Change the Fill to a red color in the Control Panel.
Change the opacity of the rectangle to 50% using the Control Panel.
Now we have the design base for our spread, created with guides and blocks of color.
Now that we have some content down on the page, let’s explore the most important organizing tool in Adobe InDesign. The Layers panel is the best way to organize your artwork in InDesign. It is important to get in the habit of using layers.
You can think of layers as a stack of tranparent sheets. You can add as many layers as you need to stack your content. You can reorder and rename layers, hide them, and lock them.
First, locate the Layers panel in the Panels Dock on the right, or find it in the Menu bar: Window > Layers .
The Layers panel displays each layer, along with sub-layers showing the content on that layer. To show the sub-layers, simply click the small arrow to the left of the layer name. Both sub-layers and layers can be reordered the same way pages can. Simply click and drag to change the order or to move a sub-layer to a different layer.
To rename a layer, simply double-click on the current name. Labeling layers clearly will make them easy to navigate as your document gets more complex.
Each layer has two boxes to the left of it that control the visibility and locking of the layer. We will use these features a lot in our workflow.
Visibility: The box on the far left indicates the layer's visibility. By default this box has an eye symbol. Try clicking into this box to turn the visibility on and off. You'll see the content on the layer disappear from your work area. This is useful when you want to zero in on one specific part of your document.
Locking: The next box indicates whether or not the layer is locked. By default layers are unlocked and this box will appear empty. Try clicking into this box. When the padlock symbol appears, you won't be able to edit any of the content on this layer. It is important to lock layers that you want to leave unadjusted while you work on the rest of your document.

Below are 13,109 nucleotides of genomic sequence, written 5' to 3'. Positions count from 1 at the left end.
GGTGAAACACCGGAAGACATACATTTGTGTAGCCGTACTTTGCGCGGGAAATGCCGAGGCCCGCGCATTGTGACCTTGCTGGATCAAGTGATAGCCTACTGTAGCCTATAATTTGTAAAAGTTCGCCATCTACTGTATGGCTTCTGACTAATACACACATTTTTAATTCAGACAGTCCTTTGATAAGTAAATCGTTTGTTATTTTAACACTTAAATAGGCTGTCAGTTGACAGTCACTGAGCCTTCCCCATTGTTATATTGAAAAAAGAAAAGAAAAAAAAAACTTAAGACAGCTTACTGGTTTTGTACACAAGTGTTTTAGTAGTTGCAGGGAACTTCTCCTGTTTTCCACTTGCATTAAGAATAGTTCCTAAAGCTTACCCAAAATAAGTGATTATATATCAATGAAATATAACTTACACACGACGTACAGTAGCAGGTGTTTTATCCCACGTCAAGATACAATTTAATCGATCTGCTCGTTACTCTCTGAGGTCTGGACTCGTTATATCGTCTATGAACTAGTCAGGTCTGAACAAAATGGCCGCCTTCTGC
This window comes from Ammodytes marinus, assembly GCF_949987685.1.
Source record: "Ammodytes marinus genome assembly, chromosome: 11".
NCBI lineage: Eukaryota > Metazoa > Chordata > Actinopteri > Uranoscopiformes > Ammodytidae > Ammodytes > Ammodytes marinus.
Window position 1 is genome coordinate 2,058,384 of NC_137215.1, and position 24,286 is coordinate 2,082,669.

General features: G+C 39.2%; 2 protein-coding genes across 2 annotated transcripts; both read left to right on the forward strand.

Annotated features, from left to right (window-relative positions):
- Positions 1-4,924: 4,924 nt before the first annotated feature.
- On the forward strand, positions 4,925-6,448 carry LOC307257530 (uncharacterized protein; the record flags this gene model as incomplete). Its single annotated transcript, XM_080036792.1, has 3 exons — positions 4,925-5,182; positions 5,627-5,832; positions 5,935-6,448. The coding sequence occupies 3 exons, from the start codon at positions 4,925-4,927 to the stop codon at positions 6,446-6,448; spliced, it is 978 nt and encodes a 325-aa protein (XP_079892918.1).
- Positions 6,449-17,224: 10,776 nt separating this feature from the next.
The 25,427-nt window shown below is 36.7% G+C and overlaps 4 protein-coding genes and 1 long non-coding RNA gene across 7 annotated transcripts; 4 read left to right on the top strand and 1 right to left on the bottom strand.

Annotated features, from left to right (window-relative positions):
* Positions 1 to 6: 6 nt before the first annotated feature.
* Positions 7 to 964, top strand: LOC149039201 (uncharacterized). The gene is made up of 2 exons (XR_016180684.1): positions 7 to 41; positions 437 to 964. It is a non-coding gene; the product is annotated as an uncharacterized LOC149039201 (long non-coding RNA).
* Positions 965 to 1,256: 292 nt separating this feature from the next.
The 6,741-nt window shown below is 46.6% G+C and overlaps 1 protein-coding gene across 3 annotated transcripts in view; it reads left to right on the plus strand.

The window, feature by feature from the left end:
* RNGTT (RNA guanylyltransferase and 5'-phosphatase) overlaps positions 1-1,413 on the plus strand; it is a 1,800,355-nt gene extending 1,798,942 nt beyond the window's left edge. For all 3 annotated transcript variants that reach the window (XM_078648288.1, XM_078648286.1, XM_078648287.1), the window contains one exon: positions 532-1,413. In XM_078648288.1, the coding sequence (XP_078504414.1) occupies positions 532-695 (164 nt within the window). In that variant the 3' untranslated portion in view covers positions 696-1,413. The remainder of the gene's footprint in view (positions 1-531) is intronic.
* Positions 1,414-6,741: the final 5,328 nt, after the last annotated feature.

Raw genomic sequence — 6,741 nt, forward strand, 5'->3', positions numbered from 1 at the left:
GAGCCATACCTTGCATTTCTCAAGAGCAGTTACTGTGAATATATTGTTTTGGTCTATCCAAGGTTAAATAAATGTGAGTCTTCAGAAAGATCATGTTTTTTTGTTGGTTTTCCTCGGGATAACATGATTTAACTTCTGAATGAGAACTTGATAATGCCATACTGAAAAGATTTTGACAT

Whenever you are adding content, text, images or design elements, get yourself in the habit of checking which layer you are working in, and lock other layers.
We will be creating 3 layers for the different parts of our project.
To create a new layer, Click the Panel Options Button in the top right-hand corner and Select New Layer, or Click the "Create New Layer icon at the bottom of the layers panel.
Create 2 new layers, labeling one "text" and one "images".
Double Click on "Layer 1" , and rename it "Background" . This is the layer we've been working on that contains our shapes.
In the next section we'll be working with text, so lock the "Background" layer and Select the "Text" layer.
InDesign comes with a wide range of pre-installed fonts, but you can easily install an almost unlimited number of additional fonts by downloading them off the internet. Google Fonts, Font Squirrel, FontSpace and DaFont all have large libraries from which you can download free fonts.
One font we will use for our project is "Imprint MT Shadow". If you do not yet have this font, find it in your "Class Files".
You may need to restart InDesign before you can see your new font in the program.
All text created in InDesign is located within a frame. A frame is a container for text or graphic objects. When we add text to our document we will start by creating a text frame.
Before we start working with text, make sure you are working only on the "text" layer (by selecting it, and locking all other layers).
Use the Type tool to create new Text frames or to edit text in existing frames.
You can use the Type tool to convert a shape object into a text frame.
Select the Type Tool in the Tools Panel. Your cursor will turn into a text insertion icon.
First we'll create a frame to hold our title. To draw a text frame with the Type Tool, Click and Drag the cursor across the first page, directly on top of the red banner background.
Release the mouse and you will see a blinking text cursor. Type "UW MADISON".
We now have text in the default font and size. We'll need to format it for our design.
The Control panel for text contains two main categories that control two sets of text options. These are the Character options (top) and the Paragraph options (bottom).